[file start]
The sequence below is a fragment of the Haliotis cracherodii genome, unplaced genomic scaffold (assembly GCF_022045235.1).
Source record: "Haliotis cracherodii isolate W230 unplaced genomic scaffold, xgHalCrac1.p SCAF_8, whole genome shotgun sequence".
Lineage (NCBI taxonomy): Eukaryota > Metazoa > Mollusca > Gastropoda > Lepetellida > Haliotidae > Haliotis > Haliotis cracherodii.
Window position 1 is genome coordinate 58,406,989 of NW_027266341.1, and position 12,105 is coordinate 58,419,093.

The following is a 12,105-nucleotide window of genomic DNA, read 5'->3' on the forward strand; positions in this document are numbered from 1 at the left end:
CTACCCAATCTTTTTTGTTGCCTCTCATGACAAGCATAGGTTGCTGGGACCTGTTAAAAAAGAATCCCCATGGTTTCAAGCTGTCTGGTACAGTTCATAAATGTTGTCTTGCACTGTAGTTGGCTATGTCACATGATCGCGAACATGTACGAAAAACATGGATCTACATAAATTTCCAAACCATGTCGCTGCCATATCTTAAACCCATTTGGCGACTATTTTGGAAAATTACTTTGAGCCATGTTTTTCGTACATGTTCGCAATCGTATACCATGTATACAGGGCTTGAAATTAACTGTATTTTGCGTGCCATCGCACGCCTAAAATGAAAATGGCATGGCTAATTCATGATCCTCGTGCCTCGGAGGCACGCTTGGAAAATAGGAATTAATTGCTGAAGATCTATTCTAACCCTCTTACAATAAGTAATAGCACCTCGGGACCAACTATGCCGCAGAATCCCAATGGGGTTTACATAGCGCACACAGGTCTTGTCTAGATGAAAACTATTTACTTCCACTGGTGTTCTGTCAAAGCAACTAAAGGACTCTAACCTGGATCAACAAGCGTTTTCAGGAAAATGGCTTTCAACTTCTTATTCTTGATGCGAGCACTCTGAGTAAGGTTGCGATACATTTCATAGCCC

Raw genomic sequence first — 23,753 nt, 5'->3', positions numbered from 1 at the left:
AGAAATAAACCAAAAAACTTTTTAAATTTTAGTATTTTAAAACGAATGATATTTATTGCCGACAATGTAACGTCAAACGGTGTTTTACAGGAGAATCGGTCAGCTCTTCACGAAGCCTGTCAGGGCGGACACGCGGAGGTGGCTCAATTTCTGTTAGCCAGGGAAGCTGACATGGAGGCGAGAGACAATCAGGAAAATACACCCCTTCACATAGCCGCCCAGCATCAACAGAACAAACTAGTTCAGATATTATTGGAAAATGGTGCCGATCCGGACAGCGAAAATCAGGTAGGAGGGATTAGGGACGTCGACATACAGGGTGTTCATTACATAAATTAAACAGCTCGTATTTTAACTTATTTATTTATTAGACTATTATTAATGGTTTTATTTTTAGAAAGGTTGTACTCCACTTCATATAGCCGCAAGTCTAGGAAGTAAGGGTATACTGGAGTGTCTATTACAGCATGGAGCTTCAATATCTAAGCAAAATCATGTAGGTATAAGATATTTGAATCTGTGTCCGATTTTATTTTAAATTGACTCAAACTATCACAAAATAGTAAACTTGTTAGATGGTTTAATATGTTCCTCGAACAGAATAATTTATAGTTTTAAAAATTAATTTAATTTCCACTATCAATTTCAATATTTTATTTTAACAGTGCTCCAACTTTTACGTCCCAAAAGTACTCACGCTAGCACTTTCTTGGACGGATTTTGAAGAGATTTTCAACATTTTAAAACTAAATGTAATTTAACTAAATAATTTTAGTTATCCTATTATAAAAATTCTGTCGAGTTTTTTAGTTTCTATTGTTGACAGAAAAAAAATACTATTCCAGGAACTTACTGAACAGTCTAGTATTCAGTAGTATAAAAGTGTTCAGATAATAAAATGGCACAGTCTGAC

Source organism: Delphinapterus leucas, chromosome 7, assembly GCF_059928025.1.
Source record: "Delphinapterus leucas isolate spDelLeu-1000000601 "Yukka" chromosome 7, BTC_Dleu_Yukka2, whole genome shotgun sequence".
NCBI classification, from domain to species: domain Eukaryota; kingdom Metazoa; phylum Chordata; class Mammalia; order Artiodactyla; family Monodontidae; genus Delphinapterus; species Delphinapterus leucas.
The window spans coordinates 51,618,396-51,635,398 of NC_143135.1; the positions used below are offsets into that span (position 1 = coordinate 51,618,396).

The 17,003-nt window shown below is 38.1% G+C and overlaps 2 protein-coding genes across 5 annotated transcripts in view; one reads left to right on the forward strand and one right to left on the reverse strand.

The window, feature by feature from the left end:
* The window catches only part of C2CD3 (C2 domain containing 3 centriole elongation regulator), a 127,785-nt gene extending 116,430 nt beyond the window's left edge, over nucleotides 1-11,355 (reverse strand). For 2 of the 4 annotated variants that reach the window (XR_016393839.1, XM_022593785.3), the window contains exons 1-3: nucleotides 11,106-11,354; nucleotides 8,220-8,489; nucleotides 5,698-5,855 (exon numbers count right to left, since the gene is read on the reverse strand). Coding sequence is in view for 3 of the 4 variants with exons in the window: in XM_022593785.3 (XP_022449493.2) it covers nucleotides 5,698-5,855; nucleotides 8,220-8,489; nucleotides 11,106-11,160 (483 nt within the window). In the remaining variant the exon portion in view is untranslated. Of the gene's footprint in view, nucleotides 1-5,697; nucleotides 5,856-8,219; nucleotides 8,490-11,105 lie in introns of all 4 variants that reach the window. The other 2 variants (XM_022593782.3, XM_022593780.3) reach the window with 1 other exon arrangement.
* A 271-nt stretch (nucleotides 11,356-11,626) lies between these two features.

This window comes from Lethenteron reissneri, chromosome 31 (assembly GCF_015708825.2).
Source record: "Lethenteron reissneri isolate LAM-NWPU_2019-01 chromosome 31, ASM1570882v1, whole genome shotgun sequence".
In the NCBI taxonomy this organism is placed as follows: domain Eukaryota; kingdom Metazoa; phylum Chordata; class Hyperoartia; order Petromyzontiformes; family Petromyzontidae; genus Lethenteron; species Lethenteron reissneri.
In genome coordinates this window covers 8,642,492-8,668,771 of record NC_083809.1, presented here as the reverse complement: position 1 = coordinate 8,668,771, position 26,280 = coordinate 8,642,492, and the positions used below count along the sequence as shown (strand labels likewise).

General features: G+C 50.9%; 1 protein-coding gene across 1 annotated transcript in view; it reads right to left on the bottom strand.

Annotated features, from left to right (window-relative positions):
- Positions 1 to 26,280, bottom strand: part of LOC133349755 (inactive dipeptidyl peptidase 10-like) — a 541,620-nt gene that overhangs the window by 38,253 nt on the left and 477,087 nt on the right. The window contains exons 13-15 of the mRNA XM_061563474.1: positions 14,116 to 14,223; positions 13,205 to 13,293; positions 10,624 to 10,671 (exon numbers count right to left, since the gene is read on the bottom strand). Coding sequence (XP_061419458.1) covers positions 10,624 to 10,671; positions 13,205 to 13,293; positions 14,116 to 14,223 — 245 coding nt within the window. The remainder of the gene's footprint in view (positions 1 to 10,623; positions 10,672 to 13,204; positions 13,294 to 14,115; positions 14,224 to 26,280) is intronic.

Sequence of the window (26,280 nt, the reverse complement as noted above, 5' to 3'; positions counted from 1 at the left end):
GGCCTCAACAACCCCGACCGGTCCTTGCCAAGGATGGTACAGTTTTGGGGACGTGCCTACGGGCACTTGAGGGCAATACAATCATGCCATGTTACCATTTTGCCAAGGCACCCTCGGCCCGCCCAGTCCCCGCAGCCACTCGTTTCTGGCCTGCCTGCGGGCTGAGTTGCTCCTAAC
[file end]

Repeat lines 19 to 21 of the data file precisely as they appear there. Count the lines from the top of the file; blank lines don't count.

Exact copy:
In the NCBI taxonomy this organism is placed as follows: domain Eukaryota; kingdom Metazoa; phylum Chordata; class Hyperoartia; order Petromyzontiformes; family Petromyzontidae; genus Lethenteron; species Lethenteron reissneri.
In genome coordinates this window covers 8,642,492-8,668,771 of record NC_083809.1, presented here as the reverse complement: position 1 = coordinate 8,668,771, position 26,280 = coordinate 8,642,492, and the positions used below count along the sequence as shown (strand labels likewise).

General features: G+C 50.9%; 1 protein-coding gene across 1 annotated transcript in view; it reads right to left on the bottom strand.